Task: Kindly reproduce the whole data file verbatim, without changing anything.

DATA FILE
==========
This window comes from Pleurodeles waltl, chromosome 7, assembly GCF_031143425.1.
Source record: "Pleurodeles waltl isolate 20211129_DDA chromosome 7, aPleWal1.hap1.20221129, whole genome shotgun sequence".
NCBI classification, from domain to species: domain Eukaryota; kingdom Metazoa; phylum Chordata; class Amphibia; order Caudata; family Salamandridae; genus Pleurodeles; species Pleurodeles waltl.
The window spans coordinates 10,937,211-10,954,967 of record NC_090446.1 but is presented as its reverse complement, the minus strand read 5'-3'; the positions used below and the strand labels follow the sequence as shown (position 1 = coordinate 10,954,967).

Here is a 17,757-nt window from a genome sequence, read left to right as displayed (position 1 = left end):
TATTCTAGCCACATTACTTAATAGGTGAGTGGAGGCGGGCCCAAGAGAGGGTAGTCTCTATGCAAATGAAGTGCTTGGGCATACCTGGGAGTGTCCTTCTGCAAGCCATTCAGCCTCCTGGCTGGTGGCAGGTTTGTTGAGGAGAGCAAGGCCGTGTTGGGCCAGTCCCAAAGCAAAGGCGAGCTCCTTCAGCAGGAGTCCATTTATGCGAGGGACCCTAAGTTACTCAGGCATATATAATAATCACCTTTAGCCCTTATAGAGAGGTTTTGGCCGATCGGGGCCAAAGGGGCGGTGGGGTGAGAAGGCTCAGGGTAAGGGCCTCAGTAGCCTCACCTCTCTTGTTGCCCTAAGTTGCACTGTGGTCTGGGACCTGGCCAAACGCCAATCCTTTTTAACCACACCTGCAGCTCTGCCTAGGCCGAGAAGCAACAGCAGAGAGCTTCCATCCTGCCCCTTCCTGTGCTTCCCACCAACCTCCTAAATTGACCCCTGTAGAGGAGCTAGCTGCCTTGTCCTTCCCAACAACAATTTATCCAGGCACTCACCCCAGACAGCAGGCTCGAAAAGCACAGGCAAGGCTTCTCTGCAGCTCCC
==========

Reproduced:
This window comes from Pleurodeles waltl, chromosome 7, assembly GCF_031143425.1.
Source record: "Pleurodeles waltl isolate 20211129_DDA chromosome 7, aPleWal1.hap1.20221129, whole genome shotgun sequence".
NCBI classification, from domain to species: domain Eukaryota; kingdom Metazoa; phylum Chordata; class Amphibia; order Caudata; family Salamandridae; genus Pleurodeles; species Pleurodeles waltl.
The window spans coordinates 10,937,211-10,954,967 of record NC_090446.1 but is presented as its reverse complement, the minus strand read 5'-3'; the positions used below and the strand labels follow the sequence as shown (position 1 = coordinate 10,954,967).

Here is a 17,757-nt window from a genome sequence, read left to right as displayed (position 1 = left end):
TATTCTAGCCACATTACTTAATAGGTGAGTGGAGGCGGGCCCAAGAGAGGGTAGTCTCTATGCAAATGAAGTGCTTGGGCATACCTGGGAGTGTCCTTCTGCAAGCCATTCAGCCTCCTGGCTGGTGGCAGGTTTGTTGAGGAGAGCAAGGCCGTGTTGGGCCAGTCCCAAAGCAAAGGCGAGCTCCTTCAGCAGGAGTCCATTTATGCGAGGGACCCTAAGTTACTCAGGCATATATAATAATCACCTTTAGCCCTTATAGAGAGGTTTTGGCCGATCGGGGCCAAAGGGGCGGTGGGGTGAGAAGGCTCAGGGTAAGGGCCTCAGTAGCCTCACCTCTCTTGTTGCCCTAAGTTGCACTGTGGTCTGGGACCTGGCCAAACGCCAATCCTTTTTAACCACACCTGCAGCTCTGCCTAGGCCGAGAAGCAACAGCAGAGAGCTTCCATCCTGCCCCTTCCTGTGCTTCCCACCAACCTCCTAAATTGACCCCTGTAGAGGAGCTAGCTGCCTTGTCCTTCCCAACAACAATTTATCCAGGCACTCACCCCAGACAGCAGGCTCGAAAAGCACAGGCAAGGCTTCTCTGCAGCTCCC